On the Wikipedia page for Adverbials, it says [emphasis mine] In grammar an adverbial is a word (an adverb) or a group of words (an adverbial phrase or an adverbial clause) that modifies or tells ...
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1answer
60 views

Difference between “one of the states” and “the one of states” [closed]

I have a question about the following: Texas is only one of the states that still have sizable wheat production. Texas is the only one of states that still has sizable wheat production. I want ...
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1answer
56 views

What can a prepositional phrase modify adverbially? [closed]

I wonder what prepositional phrase can modify when it as an adverb phrase? I've learned about adjective + preposition these day, and I got confused. see - It's very generous of you to bring me a ...
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1answer
6k views

Usage of “reply”: Please reply to me or reply me (used in formal tone) [closed]

Which usage is correct? Please reply to me as soon as possible. Please reply me as soon as possible. In my understanding, people say, "Please reply my mail..." What about the ones I wrote above? I ...
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2answers
168 views

Sentence Diagramming: The bird in the tree sang happily

Diagramming: The bird in the tree sang happily I diagrammed the sentence correctly; but according to the author there is a potential trip to watch out for in the sentence she gave. She says: You ...
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2answers
319 views

Taking a bite “at life” or “of life”? [closed]

I'm thinking of a title for my blog post. Would you say: (I am) taking a bite "at life" or "of life"? Does it make sense to use it if I mean to convey the message that I am making an effort to live ...
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1answer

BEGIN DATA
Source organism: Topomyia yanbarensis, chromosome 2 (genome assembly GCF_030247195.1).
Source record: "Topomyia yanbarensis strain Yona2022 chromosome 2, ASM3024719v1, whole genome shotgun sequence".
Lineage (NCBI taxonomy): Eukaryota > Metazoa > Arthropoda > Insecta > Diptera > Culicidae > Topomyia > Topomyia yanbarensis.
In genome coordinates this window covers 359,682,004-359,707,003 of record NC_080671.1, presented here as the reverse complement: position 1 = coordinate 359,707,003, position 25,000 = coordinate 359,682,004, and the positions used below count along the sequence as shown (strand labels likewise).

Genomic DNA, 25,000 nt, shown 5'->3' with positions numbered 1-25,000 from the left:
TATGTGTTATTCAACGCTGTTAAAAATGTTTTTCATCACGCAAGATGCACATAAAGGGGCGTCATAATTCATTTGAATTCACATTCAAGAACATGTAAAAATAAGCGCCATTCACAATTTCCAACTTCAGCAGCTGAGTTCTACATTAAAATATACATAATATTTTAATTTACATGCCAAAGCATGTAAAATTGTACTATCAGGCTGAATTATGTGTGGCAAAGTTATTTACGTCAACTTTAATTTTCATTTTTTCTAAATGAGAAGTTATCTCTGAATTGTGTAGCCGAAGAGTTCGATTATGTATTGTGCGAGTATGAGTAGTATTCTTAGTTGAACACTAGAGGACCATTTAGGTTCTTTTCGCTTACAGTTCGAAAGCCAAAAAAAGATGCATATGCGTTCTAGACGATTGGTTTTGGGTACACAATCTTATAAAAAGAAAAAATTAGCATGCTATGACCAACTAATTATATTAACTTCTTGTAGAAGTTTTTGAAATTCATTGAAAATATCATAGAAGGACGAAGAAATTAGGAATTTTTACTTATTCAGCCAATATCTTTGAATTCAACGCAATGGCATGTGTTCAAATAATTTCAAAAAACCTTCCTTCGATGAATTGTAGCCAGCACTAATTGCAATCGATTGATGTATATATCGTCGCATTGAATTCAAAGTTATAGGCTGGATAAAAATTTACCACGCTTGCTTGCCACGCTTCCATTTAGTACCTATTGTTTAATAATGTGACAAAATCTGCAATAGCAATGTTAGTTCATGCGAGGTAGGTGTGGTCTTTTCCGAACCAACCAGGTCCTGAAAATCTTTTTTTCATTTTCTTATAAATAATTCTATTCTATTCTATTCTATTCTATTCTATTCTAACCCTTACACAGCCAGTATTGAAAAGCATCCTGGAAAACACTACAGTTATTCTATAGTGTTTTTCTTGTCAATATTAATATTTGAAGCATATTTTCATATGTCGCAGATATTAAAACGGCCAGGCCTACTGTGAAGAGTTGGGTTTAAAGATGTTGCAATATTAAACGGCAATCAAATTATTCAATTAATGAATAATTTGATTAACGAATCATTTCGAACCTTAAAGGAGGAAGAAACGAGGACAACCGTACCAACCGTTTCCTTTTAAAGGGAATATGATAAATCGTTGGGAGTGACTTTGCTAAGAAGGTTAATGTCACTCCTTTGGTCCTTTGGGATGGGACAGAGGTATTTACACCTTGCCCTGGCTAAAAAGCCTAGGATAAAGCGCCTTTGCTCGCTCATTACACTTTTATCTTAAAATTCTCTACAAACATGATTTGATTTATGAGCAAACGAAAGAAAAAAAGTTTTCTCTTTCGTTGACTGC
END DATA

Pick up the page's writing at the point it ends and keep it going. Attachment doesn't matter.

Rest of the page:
112 views

A “lesson 'in' compassion”, but a “moral ___ compassion”?

We say "a lesson 'in' something". What is the acceptable preposition to be used with "moral" as a synonymous noun with "message" or "lesson"? The most common collocation is "the moral 'of' the ...
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1answer
44 views

Prepositional phrases - adverbial vs. adjectival

I have a question about a prepositional phrase. -Don't throw the cigarette butts away in the trash bin. -Make sure to throw away all the paper on the floor. Both of two sentences have the same ...
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1answer
45 views

“answered in” or “answered”?

I'm confused whether the verb answer should come with the preposition in or without it in a sentence "the timing a question will be answered in is important" or "the timing a question will be answered ...
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3answers
3k views

“Seeking for an answer” or “seeking an answer”

What is the difference between seeking an answer and seeking for an answer? I found an ngram which says that seeking an answer is used much more often compared to seeking for an answer but how about ...
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0answers
226 views

prepositions “in” and “at” with school subjects

I came across a phrase: "My brother is first in Maths" Is it possible to say "he is first at Maths" instead of "he is first in Maths"? I thought that I should say "at" when I speak about somebody's ...
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2answers
93 views

“Considering …, the middle-out approach” Is this a dangling modifier? [closed]

I am writing my thesis and I have the following sentence: [Considering its empirical complements together with the complexity, extensiveness and dynamics of the city logistic system,] the ...
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1answer
48 views

an outstanding profile for (a quality or achievement)? [closed]

I have a question about my usage of "profile" in the following sentence: X is a businessman from Y with an outstanding profile for his success in the supply industry as well as his passion for ...
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1answer
138 views

“Which course are you enrolled in?” vs. “Under which course are you enrolled?”

If I want to ask someone about the course they are taking, what would be the more appropriate usage: Which course are you enrolled in? Under which course are you enrolled?
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3answers
550 views

Does “on earth” replace “on the earth” in modern English?

I am a non-native English speaker. Since school, I was taught "on the earth" is equal to "in the world", and "on earth"'s meaning should be "indeed". But nowadays, I find "on earth" has replaced "on ...
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4answers
151 views

Is the statement “to insert (one object) _over_ (another object)” acceptable usage?

The common definition for "insert" is: to put or place in, as in "to insert a key in a lock." Nonetheless, particularly in technical descriptions, you can find numerous examples where "insert" is ...
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3answers
200 views

Call In/For a New Job

Suppose I looked for a job on the Internet, found a few offers interesting and decided to call the phone numbers they had posted. Am I calling in or calling for the new jobs? (Or should I simply say ...